Sometimes schedules, weather, and motivation all align to make a trip happen, and yesterday was one of those days – exactly four years to the day after my first attempt at this route. The weather was still breezy, but far nicer, warmer, drier, and sunnier than last time.
Through a few conversations, Lauren and I decided it would be fun to try to hike, climb, or ski all the 14ers together. I’m going to have a few repeats (I was at 16/58 yesterday morning), but that’s alright – most of the repeats will be good ski descents, which I’m always up for.
Though the original plan was to camp up there, last minute schedule changes nixed that. Instead, we loaded up the car the night before. The next morning, I checked my phone and saw a comment from Lauren during a quick stop on the way to Kite Lake, and had to reply.
We got moving sometime around 6:30, and saw the beautiful effect of sunrise on some peaks outside the upper end of the valley.
It was lightly breezy, and a cool 40F (though it was 30F a couple miles down from the lake), as Lauren and I got warmed up; Scout took the opportunity to burn off a little of her excitement by running around and hopping between rocks.
Having never been around the whole loop, I’ve always thought of the talus on the east side of Mt. Democrat as pretty bad, but the ascent wasn’t too bad.
The summit of Cameron is a large, majestic…no, that’s not right…flat and boring spot. The wind was particularly intense here, and as I was putting my down jacket on, I had my sun hat in my hand – one just like the one I lost a few months ago – and the wind gusted so hard it ripped the hat out of my hand and took it away. I was audibly unhappy about it, and chased it over to the edge of the ridge, where I expected it to be gone; miraculously, it had landed on a rock and stuck there. I grabbed the hat, stuffed it in my pocket, and moved on.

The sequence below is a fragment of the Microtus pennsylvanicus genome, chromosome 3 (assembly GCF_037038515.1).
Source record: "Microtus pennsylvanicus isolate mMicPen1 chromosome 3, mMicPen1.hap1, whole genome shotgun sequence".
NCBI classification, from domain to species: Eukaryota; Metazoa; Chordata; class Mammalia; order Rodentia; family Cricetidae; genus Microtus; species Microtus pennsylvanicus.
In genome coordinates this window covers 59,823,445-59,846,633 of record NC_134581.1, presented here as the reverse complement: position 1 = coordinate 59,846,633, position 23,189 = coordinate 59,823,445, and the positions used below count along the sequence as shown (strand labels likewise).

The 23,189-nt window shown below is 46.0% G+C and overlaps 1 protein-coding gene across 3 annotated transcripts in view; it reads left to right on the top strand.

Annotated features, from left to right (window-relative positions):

And here’s one of just Scout and I, enjoying the beautiful day. If you look closely, you can see that I’m wearing my Vibram FiveFingers. While I love them for running and hiking on dirt, they were not the appropriate choice of footwear for the descent that was ahead.
Now, since the top of Bross is “closed” due to a no-show-to-negotiations owner of the non-productive mining claim on the summit, CFI has signed a bypass route that avoids the private land (and the summit) by a few hundred feet. Now, since it’s “closed,” the USFS and CFI have asked people to not go to the summit, since it might somehow negatively impact acquiring legal access in the future. This same request was made when Democrat and Lincoln had similar access issues; several thousand hikers during a “closure” later, and access was acquired.
We certainly respected the closure, as did everyone else in the area yesterday. This photo is definitely not from the summit of Bross, but rather from the highest point on the officially open trail.
The descent is truly miserable. It’s loose and scree-ey, but not so much that you can just plunge-step down. It took a couple hours to get down, and would have been faster and more pleasant to go back to the Democrat/Lincoln saddle and take that back to the trailhead. I didn’t enjoy it, and have some huge, deep blisters on my forefeet to prove it. Scout protested several times by sitting down in the trail and is walking tenderly today, and Lauren took a couple slips. At least there was a decent view.
At long last, we made it back down, sore and tired. The three of us snacked and hydrated, before heading back to Denver to stuff ourselves with Good Times. Scout even got a paw bender, which she earned with an outstanding performance today.